|Somewhat dated, alas.|
In the “Book Chat” column of the June 28, 1906 edition of the New York Observer and Chronicle, that’s exactly the vision brought forth by the writer: “it would not be surprising to hear ‘Esperanto’ conversations on board the street cars.” It would be today. I have the sneaking suspicion that there were more Esperanto speakers in 1915 New York than there are throughout the entire United States in 2015 (I hope I’m wrong).
The Observer and Chronicle was likely reviewing (somewhat belatedly) J. C. O’Connor’s Esperanto; [The Universal Language]; The Student’s Complete Text Book, which was published in 1903 by the Fleming H. Revell Company. (In that same year, they also published his Esperanto Handy Pocket Vocabulary.) I say “likely,” because the review fails to actually name the book in question. (All the other books get named, but perhaps the three references to the language of the same name were deemed sufficient.)
When Copernicus first declared the world to be round; when Graham Bell affirmed he could enable a man to talk from Chicago to New York over a wire by means of electricity; when Roebling essayed to span the East river, the world laughed and scoffers scorned. But to each principle there were a faithful few. To-day outside of asylums none dare doubt any one of these theories, so completely are they demonstrated. Good-natured ridicule is being aimed at “Esperanto,” the new universal language, but very surely its disciples are growing in number and fervor and in certain centers it would not be surprising to hear “Esperanto” conversations on board the street cars. Boston, Philadelphia and New York lead in interest in the order named, according to Revell Company, publishers in America of the “Esperanto” text books.Nothing succeeds like success. Now, all but a die-hard delusional few think of the world as anything but round (after all, the Catholic Church declared that it was in error in charging Galileo for heresy for his support of the Copernican heliocentric view), no one thinks twice about calling New York from Chicago (and much of that talk begins and ends wirelessly these days), and those using the Brooklyn Bridge only think about merging through the traffic and getting across. Of the three, I think Alexander Graham Bell was the only one who lived to see himself vindicated. When Copernicus died in 1543, his views were still controversial. John Roebling died a few months after construction started on the Brooklyn Bridge.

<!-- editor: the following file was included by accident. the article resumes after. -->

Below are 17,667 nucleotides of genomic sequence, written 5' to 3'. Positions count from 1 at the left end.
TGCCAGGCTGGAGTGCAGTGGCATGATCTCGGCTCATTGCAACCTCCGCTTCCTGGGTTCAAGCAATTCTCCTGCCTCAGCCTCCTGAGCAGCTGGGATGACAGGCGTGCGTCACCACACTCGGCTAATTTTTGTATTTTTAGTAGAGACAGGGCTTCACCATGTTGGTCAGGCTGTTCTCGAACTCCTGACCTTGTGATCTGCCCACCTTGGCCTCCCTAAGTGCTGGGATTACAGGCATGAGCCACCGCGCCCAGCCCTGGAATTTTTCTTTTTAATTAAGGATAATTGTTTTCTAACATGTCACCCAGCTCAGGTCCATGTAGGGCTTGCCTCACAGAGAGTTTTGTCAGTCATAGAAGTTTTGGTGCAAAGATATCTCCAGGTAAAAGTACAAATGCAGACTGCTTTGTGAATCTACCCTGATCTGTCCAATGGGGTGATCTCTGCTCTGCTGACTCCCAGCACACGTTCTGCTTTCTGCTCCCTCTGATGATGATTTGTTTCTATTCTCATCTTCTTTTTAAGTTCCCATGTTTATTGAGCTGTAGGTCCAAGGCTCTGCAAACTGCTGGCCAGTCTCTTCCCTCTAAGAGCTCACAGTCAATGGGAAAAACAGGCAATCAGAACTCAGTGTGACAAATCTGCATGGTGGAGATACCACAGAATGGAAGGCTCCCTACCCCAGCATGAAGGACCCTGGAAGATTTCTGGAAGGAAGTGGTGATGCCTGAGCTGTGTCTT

Here we are ninety-eight years after the death of Ludovik Zamenhof. Yes, there are people in the world that still scorn and scoff at Esperanto (and some of it is decidedly not “good-natured”). The day could yet come where it is commonly heard on the public transportation systems of the world.
You can follow my blog on Twitter (@impofthediverse) or on Facebook. If you like this post, share it with your friends. If you have a comment just for me, e-mail me at firstname.lastname@example.org.
This blog runs solely on ego! Follow this blog! Comment on this post! Let me know that you want to read more of it!